Alexander Bortnikov could oust Putin after failed invasion — once met CIA in secret | World | News

Vladimir Putin is continuing to push ahead with Russia’s war in Ukraine’s eastern Donbas region, focusing on strategically important areas such as the cities of Severodonetsk and Lysychansk. However, after invading Ukraine in February, the Russian President has suffered major setbacks in the conflict as amid his faltering plan, signs of disharmony in the Kremlin have grown.

A bitter blame-game over the war is said to have erupted between the Russian leader and the Federal Security Service (FSB), the primary successor to the Soviet-era security service, the KGB.

Startling reports have suggested that tensions may boil over, and a coup could be launched against Putin, with the head of the FSB Alexander Bortnikov being installed as his replacement.

With Ukraine’s Ministry of Defence and a string of analysts discussing such a possibility, Bortnikov’s past has increasingly come under the spotlight.

One of the spy chief’s most surprising career moments came as he met his US intelligence counterparts in Washington in 2018.

Such a meeting would be unthinkable during the current climate, with US-Russian relations at an all-time low, and Moscow cut off from global trade by international sanctions led by Washington.

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Bortnikov travelled to the US to meet with then-CIA director Mike Pompeo, according to the Washington Post, and was accompanied by Sergey Naryshkin, the head of Russia’s Foreign Intelligence Service (SVR).

A top US intelligence official based in Moscow was also called back to Washington for the meeting, which was not initially disclosed by the US government.

The US and Russian delegations were said to have discussed their shared interests in preventing terrorist attacks.

Meetings between US and Russian officials had taken place before, including the previous year, but this one was rare, according to analysts, due to such a large number of Russians meeting with a top US official.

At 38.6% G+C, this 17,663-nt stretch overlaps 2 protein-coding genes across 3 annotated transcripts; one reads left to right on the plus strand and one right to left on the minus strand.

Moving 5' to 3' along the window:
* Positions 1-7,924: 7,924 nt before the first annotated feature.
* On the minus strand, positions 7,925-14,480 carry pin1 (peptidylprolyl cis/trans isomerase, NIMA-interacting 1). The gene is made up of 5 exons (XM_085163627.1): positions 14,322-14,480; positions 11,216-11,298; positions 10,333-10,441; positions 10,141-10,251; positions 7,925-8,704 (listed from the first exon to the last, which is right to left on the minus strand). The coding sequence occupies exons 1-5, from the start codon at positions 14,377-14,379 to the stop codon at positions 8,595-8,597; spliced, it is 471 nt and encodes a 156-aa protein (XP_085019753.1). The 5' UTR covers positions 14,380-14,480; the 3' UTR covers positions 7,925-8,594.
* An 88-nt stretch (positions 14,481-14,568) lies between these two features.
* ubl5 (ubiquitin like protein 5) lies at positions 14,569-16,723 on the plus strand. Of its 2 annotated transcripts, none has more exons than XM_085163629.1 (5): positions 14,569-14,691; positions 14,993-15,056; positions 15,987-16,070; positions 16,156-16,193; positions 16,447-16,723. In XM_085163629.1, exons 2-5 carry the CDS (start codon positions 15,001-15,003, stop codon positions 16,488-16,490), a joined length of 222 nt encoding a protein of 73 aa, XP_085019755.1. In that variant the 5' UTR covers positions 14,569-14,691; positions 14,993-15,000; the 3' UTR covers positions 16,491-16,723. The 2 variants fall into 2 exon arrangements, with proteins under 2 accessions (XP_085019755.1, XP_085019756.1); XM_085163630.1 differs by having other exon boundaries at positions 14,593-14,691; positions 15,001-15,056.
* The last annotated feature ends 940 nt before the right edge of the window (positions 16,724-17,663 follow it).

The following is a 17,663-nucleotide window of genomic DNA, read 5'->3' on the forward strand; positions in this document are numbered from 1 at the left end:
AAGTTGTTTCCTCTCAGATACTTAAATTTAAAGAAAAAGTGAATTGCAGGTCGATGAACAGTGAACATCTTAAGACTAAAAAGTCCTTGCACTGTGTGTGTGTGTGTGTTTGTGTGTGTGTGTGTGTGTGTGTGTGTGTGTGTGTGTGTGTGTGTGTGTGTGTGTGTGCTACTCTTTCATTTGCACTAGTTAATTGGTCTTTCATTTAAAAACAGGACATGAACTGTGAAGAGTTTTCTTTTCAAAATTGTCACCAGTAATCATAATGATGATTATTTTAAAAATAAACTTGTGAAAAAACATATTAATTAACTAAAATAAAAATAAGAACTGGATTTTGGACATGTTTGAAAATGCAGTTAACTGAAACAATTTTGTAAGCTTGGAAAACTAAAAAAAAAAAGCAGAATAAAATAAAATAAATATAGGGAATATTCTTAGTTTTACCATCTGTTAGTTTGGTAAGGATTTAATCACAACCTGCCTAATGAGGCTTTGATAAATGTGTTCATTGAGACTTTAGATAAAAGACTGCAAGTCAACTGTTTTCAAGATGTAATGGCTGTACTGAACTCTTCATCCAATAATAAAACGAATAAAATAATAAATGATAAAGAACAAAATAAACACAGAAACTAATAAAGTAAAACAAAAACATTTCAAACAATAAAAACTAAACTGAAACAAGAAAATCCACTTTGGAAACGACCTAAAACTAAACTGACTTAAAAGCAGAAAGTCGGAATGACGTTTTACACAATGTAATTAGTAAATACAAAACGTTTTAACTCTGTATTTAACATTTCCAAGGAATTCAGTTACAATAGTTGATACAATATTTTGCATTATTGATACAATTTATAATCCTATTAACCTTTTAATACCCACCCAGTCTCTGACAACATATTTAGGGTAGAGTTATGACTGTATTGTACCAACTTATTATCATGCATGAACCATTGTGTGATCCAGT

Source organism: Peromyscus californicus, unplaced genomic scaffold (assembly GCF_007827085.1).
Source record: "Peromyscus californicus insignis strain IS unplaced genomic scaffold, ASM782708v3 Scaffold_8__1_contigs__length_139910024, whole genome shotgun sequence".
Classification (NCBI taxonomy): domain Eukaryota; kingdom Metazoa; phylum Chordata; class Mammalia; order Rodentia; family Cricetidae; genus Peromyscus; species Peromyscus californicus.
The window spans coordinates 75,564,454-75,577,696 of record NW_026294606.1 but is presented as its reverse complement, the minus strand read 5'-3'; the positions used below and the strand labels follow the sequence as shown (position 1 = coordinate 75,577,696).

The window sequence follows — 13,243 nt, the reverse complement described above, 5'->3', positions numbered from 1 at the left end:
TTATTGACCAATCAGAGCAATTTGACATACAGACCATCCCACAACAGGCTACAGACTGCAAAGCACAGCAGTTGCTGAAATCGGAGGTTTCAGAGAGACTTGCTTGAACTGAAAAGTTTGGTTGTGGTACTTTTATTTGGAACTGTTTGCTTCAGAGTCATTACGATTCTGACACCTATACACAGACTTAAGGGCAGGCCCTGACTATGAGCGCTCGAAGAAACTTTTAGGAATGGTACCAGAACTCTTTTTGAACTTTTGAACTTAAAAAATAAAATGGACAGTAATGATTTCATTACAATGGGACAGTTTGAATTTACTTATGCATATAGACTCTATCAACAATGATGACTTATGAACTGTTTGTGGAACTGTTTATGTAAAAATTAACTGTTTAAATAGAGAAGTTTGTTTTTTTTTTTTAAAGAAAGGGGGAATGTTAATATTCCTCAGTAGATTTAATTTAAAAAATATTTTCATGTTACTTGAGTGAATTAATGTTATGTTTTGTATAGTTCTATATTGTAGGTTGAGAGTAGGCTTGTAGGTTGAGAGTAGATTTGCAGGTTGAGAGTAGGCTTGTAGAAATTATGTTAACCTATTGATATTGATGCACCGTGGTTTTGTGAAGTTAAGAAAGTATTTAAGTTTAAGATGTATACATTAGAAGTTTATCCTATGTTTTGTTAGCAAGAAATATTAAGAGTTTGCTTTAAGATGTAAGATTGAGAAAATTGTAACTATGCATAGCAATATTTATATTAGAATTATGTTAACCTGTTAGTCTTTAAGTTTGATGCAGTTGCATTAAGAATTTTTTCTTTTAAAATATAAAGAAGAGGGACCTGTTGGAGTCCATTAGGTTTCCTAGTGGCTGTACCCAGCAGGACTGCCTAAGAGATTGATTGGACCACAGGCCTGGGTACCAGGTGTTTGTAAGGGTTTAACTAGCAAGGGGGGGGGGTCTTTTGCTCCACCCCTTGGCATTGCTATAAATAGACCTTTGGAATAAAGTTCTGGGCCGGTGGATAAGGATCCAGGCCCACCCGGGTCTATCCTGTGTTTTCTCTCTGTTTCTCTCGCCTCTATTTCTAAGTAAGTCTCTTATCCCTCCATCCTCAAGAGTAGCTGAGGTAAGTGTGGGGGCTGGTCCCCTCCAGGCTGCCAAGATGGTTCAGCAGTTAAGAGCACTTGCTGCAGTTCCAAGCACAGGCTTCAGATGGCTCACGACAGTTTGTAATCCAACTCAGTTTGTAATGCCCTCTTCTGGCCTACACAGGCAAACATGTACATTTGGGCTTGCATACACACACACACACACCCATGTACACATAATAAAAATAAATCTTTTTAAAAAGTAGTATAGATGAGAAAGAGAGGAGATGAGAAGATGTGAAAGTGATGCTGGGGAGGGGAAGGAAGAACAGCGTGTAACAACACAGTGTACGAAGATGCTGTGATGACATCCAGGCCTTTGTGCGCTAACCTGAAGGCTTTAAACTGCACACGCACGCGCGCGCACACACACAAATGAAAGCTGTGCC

The event was also considered significant by US intelligence that indicated Putin interfered in the 2016 US election in which Donald Trump was elected President.

However, under his leadership the FSB has been criticised for a string of issues including human rights abuses and corruption.

Among them included the poisoning of anti-Putin campaigner Alexei Navalny, an act allegedly carried out by the FSB and which Bortnikov was sanctioned for.

More recently the spy chief has been touted as a successor to Putin should an internal coup be mounted against the Kremlin strongman during the war in Ukraine.

Among those to consider this outcome are Alexey Muraviev, an associate professor and Russian strategic policy expert at Curtin University.

He told Sky News: “Bortnikov has been in the job since 2008 and the fact that he was appointed by Putin’s predecessor Dmitry Medvedev suggests that he is a trustworthy person in the eyes of The Kremlin.”

He added: “If there’s going to be a regime change it’s going to be because the military and the security services would be blaming Putin for being too soft and would be trying to find a way out of this deadlock.”

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